In session 3 of the third and final day of the first Annual CBOE Risk Management Conference Europe, Jerome Dominge, Head of Institutional Product Engineering Paris, BNP Paribas, discussed “Systematic Use of Options in Portfolio Management.”
First, Mr. Domingue said that options are interesting for systematic strategies because of their non-linear payout, which means that, for a small payment, practical profit possibility is very large. Second, he says that options, historically, have been statistically over priced.
Step one is defining the strategy. Are you going to buy or sell an option? What strike and what maturity are you going to choose? Second, you must choose the frequency at which you going to roll the position. The systematic purchase of puts against a long equity portfolio accomplishes two objectives. It limits risk on the downside and keeps the upside exposure intact.
By choosing a “distance to strike” (percentage out of the money) and by adjusting the put position every day, time decay is reduced and the protection is not reduced. Another benefit is that, over time, the average cost of the strategy approaches the average level of volatility. This lowers the strategy’s cost during times of declining volatility, typically when the market is rising. Although it tends to increase the cost during periods of rising volatility, typically, when the market is falling, the increased length of protection (by maintaining the average time to option maturity) is generally beneficial.
Mr. Domingue and his team design protection strategies for clients that target the client’s cost and maximum risk objectives. Put positions are adjusted daily. This means that, every day, a new portion of the full desired put protection is purchased at the new desired maturity and strike price and a similar portion of the existing position is sold. The net effect is that the average put strike is closer to the desired distance out of the money than a buy-and-hold put protection strategy. Also, the desired maturity is more closely maintained than a buy-and-hold protection strategy.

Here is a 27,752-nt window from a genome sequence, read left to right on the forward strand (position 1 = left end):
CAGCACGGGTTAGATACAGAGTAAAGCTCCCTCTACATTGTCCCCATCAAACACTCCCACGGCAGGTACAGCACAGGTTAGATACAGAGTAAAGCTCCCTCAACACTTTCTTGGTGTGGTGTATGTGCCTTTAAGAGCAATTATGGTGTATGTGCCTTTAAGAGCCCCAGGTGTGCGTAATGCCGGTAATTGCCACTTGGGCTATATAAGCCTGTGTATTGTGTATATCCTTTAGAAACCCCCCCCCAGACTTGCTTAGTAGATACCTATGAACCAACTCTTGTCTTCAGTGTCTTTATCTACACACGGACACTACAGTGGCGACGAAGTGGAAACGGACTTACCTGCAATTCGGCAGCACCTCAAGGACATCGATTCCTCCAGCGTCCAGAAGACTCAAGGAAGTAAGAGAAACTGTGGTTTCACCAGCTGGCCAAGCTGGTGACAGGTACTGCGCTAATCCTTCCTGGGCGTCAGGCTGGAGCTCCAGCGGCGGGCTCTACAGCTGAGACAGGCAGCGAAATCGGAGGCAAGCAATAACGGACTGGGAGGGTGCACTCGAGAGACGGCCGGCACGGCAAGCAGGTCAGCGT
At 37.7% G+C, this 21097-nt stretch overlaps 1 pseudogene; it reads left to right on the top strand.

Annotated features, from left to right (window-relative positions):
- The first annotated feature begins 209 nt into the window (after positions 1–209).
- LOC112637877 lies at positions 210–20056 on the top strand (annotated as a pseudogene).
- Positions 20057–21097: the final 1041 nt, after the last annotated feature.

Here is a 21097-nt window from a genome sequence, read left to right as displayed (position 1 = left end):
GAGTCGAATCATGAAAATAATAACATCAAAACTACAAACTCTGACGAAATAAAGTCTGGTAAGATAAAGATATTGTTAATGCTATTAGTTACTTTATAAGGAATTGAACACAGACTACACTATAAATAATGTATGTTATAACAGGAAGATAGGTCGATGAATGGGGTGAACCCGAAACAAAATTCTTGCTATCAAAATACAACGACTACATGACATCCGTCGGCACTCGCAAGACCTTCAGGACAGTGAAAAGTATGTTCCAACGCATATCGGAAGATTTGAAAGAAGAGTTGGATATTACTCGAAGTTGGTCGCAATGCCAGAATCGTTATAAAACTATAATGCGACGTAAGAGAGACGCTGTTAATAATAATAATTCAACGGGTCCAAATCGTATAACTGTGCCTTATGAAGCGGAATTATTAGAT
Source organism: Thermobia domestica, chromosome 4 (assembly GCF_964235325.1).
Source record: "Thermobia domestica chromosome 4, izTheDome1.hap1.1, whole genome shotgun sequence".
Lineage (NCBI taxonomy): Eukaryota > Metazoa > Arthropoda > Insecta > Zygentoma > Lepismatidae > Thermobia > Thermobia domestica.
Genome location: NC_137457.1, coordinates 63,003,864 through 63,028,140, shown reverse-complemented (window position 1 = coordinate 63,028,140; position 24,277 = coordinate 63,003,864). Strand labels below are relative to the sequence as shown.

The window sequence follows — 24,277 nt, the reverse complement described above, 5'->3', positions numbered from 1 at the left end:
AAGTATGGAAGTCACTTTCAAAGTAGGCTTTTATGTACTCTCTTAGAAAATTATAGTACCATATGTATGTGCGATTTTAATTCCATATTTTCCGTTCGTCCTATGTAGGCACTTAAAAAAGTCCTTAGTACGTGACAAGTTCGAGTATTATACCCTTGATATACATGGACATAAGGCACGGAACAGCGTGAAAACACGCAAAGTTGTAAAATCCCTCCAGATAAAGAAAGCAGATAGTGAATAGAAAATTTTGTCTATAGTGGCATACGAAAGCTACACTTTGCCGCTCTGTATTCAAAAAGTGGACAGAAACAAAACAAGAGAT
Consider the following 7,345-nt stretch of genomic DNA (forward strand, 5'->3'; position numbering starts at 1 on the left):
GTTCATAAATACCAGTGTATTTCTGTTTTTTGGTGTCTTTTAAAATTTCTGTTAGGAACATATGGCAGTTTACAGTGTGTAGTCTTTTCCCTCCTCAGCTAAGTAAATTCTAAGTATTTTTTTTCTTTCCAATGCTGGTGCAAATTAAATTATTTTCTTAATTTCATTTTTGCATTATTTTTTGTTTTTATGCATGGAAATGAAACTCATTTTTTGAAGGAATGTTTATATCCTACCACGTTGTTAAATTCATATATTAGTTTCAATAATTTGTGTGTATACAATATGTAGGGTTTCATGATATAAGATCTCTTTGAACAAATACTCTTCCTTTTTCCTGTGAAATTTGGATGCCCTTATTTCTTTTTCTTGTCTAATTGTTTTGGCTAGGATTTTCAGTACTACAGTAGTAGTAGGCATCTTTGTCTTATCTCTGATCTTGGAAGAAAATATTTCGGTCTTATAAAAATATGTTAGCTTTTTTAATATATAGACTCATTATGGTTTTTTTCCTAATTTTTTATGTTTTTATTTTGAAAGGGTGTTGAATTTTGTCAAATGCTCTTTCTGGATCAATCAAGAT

Mr. Domingue also discussed the systematic selling of covered calls, known as the “dynamic covered call strategy.” The short call position is adjusted daily in a similar manner to the put protection strategy described above. This is a “positive beta” strategy, but has limited upside.
The final presentation was "Analyzing and Forecasting Volatility"
Moderator: Chris Limbach, Advisor to the CEO, PGGM Investments
Andrew Harmstone, Portfolio Manager, Morgan Stanley Investment Management
Yoshiki Obayashi, Founder, Applied Academics, LLC
Matt Moran from the CBOE covered this talk.
The main topics that were covered in this session were:
– Fixed and dynamic benchmarks for expected returns and expected variances
– What role should subjective analysis play in determining volatility regimes? – Equity volatility vs interest rate swap volatility; empirical behavior of volatility surfaces
– Investment implications for different portfolios
A new index was covered at this session, the CBOE Interest Rate Swap Volatility Index ("CBOE SRVXSM Index") www.cboe.com/SRVX the first standardized volatility measure in the interest rate swap market, or indeed in the fixed-income market.
SRVX is designed to standardize and simplify trading in the interest rate swap market, much as the CBOE Volatility Index® (VIX®) does in the equity market. The interest rate swap market is the largest over-the-counter derivatives market, with notional amounts in the trillions. Matt Moran
This concluded the first CBOE Risk Management Conference Europe. There was great turnout – over 150 attendees. Lots of positive feedback from European customers and presenters was heard.
And we liked your comments as well. We will keep you informed about the location and date for the next Risk Management Conference. If you have any questions about this conference, send in a comment and we will get back to you.
CBOE Social Media Team